Town That Outlaws Pinball Shuts Down Arcade

As if it’s not tough enough for an arcade to make a go of it in 2010, the owner of Beacon, NY’s Retro Arcade Museum has to battle town laws that ban pinball. After a year and a half in business, officials shut down the pinball palace.

CNN reports Beacon’s law is a relic from the middle 20th century, when several major cities outlawed the game, believing pinball arcades were fronts for mob operations.

The town governor has spoken out in the arcade owner’s favor and the city council is working on legislation to tweak the law and let the arcade re-open legally.

Until then, in a parallel, imaginary universe, the mob fumes, bitter that its coke funds are clogged up and unable to be laundered through the operation.

Play pinball here, go to jail [CNN via Game Informer]

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  1. Evil_Otto would rather pay taxes than make someone else rich says:

    Cue Kevin Bacon.

  2. Captain Walker says:

    TILT

    (knew I should have chosen “Pinball Wizard” instead of Captain Walker)

  3. richco says:

    re-goddman-diculous….

  4. dolemite says:

    NY: the place where they pay people to watch trash on the side of the street to make sure no one steals it, and pay people to shut down legit small business owners because apparently there is no real crime in the state.

    • GuyGuidoEyesSteveDaveâ„¢ says:

      Have you seen the ads for the new show where the guys drive around picking up scrap metal? I wonder how that will work.

  5. GuyGuidoEyesSteveDaveâ„¢ says:

    Can I still dance?

  6. Christopher Wilson says:

    Heres the mayor’s response to this: http://bit.ly/bqOwc9

  7. Dustbunny says:

    I make my own pinball machines at home.That is all, carry on.

  8. Urgleglurk says:

    How…1950’s…of them. Don’t they have anything better to do in the middle of a major recession than to shut down a place like that?

  9. Kavatar says:

    I figured the law came from the Satanic scare of the 1980s due to pinball arcades being popular hangouts for wizards.

    • JoeTheDragon says:

      No in the past bingo pinballs where big and people played them for cash in a under the table way.

  10. avenger339 says:

    I’m going to say Beacon shut this down because they wanted to make sure that absolutely nothing interesting at all exists in the Tri-State area.

  11. Nigerian prince looking for business partner says:

    I wonder how old these ordinances are.

    I grew up in the 70’s & 80’s and our social lives seemed to revolve around going to the arcade. There was a lot of good and bad stuff going on there and a lot of parents didn’t want their kids to par take (smoking pot, drinking, etc.). It also corresponded with the rise of D&D and the idiotic fear of the era against witchcraft and Satan worshiping. I’m actually not surprised that pinball was banned in certain locations.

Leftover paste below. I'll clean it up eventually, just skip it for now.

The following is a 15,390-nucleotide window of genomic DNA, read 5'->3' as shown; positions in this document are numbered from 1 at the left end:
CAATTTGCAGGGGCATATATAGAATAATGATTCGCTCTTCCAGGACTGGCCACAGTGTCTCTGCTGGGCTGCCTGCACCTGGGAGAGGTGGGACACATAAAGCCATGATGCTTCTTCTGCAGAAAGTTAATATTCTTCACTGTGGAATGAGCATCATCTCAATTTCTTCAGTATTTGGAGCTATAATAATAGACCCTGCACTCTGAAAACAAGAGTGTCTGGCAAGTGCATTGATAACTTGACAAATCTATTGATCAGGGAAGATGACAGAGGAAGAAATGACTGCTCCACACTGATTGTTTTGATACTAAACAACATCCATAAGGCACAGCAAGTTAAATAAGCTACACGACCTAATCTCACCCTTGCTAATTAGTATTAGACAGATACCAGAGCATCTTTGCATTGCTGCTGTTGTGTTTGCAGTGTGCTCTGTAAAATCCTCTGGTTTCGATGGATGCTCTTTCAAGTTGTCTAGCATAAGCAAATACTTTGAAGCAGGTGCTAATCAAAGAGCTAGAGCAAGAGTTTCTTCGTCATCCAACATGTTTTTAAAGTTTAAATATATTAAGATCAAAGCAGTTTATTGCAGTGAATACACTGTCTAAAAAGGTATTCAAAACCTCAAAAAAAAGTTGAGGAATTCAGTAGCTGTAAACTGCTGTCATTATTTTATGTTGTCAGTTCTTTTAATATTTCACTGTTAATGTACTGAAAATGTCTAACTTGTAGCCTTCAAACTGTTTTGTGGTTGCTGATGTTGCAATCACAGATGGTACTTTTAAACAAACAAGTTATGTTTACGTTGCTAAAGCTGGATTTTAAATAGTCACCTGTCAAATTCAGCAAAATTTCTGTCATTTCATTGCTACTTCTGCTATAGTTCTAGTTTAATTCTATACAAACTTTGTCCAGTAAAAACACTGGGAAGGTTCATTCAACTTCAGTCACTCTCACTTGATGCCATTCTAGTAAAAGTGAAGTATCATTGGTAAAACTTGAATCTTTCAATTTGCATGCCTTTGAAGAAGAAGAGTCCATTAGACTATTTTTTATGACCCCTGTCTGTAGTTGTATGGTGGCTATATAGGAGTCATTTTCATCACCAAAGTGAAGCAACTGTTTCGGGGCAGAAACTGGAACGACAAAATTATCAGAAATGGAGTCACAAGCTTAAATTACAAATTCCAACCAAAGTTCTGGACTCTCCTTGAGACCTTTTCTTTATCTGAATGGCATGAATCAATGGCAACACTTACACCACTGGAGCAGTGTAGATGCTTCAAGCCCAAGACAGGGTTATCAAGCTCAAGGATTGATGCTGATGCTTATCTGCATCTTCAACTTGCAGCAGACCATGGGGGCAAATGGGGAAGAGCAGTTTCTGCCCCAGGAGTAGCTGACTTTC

• GuyGuidoEyesSteveDaveâ„¢ says:

      From the 2nd paragraph:
      “CNN reports Beacon’s law is a relic from the middle 20th century…”

  12. GuyGuidoEyesSteveDaveâ„¢ says:

    After following the link of Christopher Wilson above, I saw the Mayor’s response. Here is it in part:

    “I understand the frustration people are all feeling about the retro-arcade business but take a step back and think for one minute. The CNN story was bogus and misguided. It totally hyped the emotional side of the story and left out the real reasons for the closure and challenges in re-writing the law.

    The issue is noise and only noise. The business next to the arcade and the residents above it had a legitimate complaint about NOISE. The owner changed his business model from one that was legal to one that was not permitted. A complaint was filed with the building department. Should the City of Beacon ignore the complaints from its businesses and residents and allow an illegal operation to continue? Which laws do you suggest we enforce and which shall we ignore? There are always two sides to a story and two groups ready to complain.”

    • Rectilinear Propagation says:

      I like how the CNN video includes a clip of the mayor, so that you think you got all of the info, but left out the part explaining that it was a noise complaint. Yeah, that’ll make the mayor eager to help this guy out: make them look like idiots on the national news.

    • Shadowfire says:

      During the daytime, a noise complaint is almost never legitimate. Still calling shenanigans.

      • PsiCop says:

        +1. The claim about “noise” being the cause, is not cdedible. It smacks of, “Holy crap! CNN just made us look like buffoons! We better cook up another excuse real quick!” And they did that, they just forgot that the excuse they cook up should be a reasonable one.

        • GuyGuidoEyesSteveDaveâ„¢ says:

          So if they produce the complaints from a neighbor, it will be part of the conspiracy to make CNN look idiots?